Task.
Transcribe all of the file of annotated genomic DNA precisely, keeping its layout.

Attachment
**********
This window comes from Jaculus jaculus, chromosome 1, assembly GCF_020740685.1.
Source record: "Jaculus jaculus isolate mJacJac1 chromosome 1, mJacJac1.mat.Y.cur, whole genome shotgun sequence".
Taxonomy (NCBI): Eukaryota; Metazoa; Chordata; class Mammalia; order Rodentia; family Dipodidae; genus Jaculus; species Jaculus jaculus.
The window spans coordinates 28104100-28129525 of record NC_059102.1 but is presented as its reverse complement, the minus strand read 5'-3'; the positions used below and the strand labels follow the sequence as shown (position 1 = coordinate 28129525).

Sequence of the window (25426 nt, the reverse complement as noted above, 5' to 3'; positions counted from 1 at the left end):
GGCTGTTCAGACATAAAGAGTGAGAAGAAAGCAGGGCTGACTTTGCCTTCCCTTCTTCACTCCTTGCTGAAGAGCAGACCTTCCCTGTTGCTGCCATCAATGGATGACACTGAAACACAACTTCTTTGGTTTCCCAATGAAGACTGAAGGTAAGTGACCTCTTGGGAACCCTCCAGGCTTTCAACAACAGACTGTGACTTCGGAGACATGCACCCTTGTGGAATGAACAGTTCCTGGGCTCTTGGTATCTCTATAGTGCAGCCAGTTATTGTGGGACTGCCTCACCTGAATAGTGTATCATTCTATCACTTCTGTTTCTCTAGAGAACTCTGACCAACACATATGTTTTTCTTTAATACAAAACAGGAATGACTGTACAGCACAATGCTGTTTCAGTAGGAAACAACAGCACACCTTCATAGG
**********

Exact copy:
This window comes from Jaculus jaculus, chromosome 1, assembly GCF_020740685.1.
Source record: "Jaculus jaculus isolate mJacJac1 chromosome 1, mJacJac1.mat.Y.cur, whole genome shotgun sequence".
Taxonomy (NCBI): Eukaryota; Metazoa; Chordata; class Mammalia; order Rodentia; family Dipodidae; genus Jaculus; species Jaculus jaculus.
The window spans coordinates 28104100-28129525 of record NC_059102.1 but is presented as its reverse complement, the minus strand read 5'-3'; the positions used below and the strand labels follow the sequence as shown (position 1 = coordinate 28129525).

Sequence of the window (25426 nt, the reverse complement as noted above, 5' to 3'; positions counted from 1 at the left end):
GGCTGTTCAGACATAAAGAGTGAGAAGAAAGCAGGGCTGACTTTGCCTTCCCTTCTTCACTCCTTGCTGAAGAGCAGACCTTCCCTGTTGCTGCCATCAATGGATGACACTGAAACACAACTTCTTTGGTTTCCCAATGAAGACTGAAGGTAAGTGACCTCTTGGGAACCCTCCAGGCTTTCAACAACAGACTGTGACTTCGGAGACATGCACCCTTGTGGAATGAACAGTTCCTGGGCTCTTGGTATCTCTATAGTGCAGCCAGTTATTGTGGGACTGCCTCACCTGAATAGTGTATCATTCTATCACTTCTGTTTCTCTAGAGAACTCTGACCAACACATATGTTTTTCTTTAATACAAAACAGGAATGACTGTACAGCACAATGCTGTTTCAGTAGGAAACAACAGCACACCTTCATAGG